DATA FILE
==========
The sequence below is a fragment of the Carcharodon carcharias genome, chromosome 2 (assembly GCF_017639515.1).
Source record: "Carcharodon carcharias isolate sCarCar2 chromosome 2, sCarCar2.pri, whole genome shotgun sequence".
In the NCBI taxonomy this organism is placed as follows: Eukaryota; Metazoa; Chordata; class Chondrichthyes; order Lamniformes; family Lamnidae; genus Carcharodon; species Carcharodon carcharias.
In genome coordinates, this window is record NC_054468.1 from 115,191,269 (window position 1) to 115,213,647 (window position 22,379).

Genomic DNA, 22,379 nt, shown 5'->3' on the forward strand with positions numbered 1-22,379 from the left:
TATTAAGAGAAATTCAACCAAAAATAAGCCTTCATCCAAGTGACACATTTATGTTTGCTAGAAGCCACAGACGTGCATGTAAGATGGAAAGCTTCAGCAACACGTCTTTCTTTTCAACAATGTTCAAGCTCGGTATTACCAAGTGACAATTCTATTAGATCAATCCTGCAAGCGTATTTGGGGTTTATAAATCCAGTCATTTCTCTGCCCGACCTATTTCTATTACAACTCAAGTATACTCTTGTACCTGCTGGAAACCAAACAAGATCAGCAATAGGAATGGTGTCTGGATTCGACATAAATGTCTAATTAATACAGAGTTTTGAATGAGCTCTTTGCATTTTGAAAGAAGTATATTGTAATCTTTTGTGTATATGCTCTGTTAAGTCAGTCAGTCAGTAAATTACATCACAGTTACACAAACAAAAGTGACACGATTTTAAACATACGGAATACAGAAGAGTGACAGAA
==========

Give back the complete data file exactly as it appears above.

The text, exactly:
The sequence below is a fragment of the Carcharodon carcharias genome, chromosome 2 (assembly GCF_017639515.1).
Source record: "Carcharodon carcharias isolate sCarCar2 chromosome 2, sCarCar2.pri, whole genome shotgun sequence".
In the NCBI taxonomy this organism is placed as follows: Eukaryota; Metazoa; Chordata; class Chondrichthyes; order Lamniformes; family Lamnidae; genus Carcharodon; species Carcharodon carcharias.
In genome coordinates, this window is record NC_054468.1 from 115,191,269 (window position 1) to 115,213,647 (window position 22,379).

Genomic DNA, 22,379 nt, shown 5'->3' on the forward strand with positions numbered 1-22,379 from the left:
TATTAAGAGAAATTCAACCAAAAATAAGCCTTCATCCAAGTGACACATTTATGTTTGCTAGAAGCCACAGACGTGCATGTAAGATGGAAAGCTTCAGCAACACGTCTTTCTTTTCAACAATGTTCAAGCTCGGTATTACCAAGTGACAATTCTATTAGATCAATCCTGCAAGCGTATTTGGGGTTTATAAATCCAGTCATTTCTCTGCCCGACCTATTTCTATTACAACTCAAGTATACTCTTGTACCTGCTGGAAACCAAACAAGATCAGCAATAGGAATGGTGTCTGGATTCGACATAAATGTCTAATTAATACAGAGTTTTGAATGAGCTCTTTGCATTTTGAAAGAAGTATATTGTAATCTTTTGTGTATATGCTCTGTTAAGTCAGTCAGTCAGTAAATTACATCACAGTTACACAAACAAAAGTGACACGATTTTAAACATACGGAATACAGAAGAGTGACAGAA